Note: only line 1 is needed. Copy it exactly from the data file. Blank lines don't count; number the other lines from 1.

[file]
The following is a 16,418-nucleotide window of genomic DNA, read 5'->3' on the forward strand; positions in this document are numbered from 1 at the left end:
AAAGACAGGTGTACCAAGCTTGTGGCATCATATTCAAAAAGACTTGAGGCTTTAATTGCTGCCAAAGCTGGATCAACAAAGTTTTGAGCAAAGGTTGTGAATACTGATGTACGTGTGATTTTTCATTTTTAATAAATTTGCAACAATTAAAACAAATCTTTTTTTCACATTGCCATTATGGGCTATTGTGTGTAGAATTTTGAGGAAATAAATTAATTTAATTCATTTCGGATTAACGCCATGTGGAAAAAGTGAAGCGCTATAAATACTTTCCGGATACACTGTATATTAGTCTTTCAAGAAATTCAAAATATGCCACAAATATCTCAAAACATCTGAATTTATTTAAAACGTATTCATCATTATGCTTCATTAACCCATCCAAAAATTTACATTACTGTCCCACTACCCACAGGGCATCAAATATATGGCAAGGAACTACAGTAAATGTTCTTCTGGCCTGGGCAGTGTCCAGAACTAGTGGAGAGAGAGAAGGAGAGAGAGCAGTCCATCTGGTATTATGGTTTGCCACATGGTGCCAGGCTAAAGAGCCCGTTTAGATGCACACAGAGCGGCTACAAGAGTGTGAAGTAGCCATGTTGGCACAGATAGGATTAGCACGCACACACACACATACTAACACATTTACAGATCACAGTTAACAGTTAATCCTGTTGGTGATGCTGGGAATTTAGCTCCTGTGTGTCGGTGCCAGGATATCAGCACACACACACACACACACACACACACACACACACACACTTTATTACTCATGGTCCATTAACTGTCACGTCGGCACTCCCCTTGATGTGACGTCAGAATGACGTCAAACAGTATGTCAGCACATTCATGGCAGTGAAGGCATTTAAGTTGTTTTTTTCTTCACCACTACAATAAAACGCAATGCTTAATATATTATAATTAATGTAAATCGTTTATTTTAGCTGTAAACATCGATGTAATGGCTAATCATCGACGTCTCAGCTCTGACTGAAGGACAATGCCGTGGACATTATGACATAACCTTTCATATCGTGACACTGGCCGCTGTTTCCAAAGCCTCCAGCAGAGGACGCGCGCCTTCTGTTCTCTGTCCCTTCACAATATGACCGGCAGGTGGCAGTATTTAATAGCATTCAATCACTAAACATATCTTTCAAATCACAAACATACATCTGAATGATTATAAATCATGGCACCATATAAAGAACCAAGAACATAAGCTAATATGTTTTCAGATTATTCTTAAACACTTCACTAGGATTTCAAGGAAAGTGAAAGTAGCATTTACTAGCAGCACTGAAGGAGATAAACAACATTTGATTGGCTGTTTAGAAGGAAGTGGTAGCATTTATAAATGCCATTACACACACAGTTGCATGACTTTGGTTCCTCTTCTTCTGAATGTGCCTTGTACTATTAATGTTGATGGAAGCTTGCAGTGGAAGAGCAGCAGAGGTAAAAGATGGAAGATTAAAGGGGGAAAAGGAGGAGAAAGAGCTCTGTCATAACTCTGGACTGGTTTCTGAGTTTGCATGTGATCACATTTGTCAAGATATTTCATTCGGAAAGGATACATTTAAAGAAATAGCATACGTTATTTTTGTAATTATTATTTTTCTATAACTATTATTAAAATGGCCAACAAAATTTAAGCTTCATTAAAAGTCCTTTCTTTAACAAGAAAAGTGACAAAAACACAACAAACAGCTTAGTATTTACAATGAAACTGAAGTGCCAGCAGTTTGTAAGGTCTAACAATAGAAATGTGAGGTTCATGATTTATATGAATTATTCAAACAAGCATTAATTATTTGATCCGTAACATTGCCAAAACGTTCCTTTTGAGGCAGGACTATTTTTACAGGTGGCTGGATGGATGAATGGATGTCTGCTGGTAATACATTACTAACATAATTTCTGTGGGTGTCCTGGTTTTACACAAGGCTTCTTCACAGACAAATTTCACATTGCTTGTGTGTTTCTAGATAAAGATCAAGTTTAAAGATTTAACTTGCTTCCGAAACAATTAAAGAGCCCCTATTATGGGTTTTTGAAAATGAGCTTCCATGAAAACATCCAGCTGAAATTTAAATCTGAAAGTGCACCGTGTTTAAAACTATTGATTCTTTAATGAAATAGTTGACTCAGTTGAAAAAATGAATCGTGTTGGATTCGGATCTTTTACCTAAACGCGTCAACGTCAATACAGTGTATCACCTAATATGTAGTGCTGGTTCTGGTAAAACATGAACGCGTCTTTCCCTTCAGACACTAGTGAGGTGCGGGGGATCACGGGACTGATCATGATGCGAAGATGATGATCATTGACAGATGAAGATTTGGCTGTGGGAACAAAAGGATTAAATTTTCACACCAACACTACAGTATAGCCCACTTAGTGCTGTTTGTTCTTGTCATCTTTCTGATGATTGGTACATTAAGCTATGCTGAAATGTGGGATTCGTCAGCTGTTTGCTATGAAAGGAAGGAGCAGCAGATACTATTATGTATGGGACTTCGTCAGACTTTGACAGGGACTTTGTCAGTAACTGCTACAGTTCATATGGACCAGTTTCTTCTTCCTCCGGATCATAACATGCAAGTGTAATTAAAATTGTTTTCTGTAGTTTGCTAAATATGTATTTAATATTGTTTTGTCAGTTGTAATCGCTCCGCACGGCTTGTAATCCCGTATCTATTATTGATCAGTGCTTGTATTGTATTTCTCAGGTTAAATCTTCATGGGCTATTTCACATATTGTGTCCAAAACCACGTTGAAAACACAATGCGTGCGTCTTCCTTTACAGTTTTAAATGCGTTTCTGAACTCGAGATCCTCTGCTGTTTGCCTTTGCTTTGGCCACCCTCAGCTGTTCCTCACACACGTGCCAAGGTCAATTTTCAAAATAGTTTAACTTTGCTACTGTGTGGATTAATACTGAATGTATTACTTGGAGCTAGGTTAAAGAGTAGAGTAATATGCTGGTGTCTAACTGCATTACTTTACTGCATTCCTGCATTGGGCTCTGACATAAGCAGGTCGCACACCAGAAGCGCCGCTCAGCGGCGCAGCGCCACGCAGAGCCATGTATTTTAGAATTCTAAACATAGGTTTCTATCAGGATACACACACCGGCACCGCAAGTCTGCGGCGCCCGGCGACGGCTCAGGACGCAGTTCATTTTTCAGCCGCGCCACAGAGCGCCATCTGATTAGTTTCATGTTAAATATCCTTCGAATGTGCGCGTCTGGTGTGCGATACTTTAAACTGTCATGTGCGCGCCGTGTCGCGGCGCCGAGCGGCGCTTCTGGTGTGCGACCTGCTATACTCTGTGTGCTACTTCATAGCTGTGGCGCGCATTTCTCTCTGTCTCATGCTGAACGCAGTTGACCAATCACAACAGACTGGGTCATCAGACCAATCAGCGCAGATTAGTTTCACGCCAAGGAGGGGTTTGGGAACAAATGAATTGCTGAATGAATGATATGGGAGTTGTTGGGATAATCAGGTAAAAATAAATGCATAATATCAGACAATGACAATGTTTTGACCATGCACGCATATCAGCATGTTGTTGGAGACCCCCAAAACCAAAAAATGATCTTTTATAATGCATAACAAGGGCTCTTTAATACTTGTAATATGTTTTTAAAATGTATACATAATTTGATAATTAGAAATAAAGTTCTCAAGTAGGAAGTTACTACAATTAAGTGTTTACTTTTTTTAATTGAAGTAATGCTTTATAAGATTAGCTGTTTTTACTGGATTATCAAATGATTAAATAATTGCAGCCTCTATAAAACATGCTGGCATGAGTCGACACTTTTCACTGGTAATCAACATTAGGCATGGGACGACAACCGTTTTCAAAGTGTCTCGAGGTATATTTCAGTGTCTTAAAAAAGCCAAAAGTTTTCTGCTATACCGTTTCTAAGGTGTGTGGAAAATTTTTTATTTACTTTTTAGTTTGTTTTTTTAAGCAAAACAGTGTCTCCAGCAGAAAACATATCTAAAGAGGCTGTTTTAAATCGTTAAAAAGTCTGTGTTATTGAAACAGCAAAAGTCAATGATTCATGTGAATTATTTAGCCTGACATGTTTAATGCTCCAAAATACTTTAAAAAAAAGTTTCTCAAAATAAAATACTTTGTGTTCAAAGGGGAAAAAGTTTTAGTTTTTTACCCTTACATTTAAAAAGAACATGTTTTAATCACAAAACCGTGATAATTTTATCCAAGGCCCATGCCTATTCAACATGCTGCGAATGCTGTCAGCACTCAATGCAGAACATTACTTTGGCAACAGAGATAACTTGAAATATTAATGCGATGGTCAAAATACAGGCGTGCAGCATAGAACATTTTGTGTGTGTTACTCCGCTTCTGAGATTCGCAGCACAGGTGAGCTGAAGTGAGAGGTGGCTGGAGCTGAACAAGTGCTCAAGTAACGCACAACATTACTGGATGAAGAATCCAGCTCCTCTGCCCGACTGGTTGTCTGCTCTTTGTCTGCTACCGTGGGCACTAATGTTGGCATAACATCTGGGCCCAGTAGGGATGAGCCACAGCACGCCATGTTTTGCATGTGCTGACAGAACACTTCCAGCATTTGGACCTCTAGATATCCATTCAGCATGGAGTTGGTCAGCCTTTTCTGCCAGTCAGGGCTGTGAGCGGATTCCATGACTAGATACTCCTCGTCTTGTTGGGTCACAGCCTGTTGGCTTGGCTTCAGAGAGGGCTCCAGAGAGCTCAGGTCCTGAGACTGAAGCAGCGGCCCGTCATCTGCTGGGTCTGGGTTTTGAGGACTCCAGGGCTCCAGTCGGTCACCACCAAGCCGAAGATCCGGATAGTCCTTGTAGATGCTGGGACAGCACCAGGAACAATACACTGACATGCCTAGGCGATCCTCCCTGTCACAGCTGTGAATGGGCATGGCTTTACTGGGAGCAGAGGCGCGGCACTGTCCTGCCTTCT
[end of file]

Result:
The following is a 16,418-nucleotide window of genomic DNA, read 5'->3' on the forward strand; positions in this document are numbered from 1 at the left end: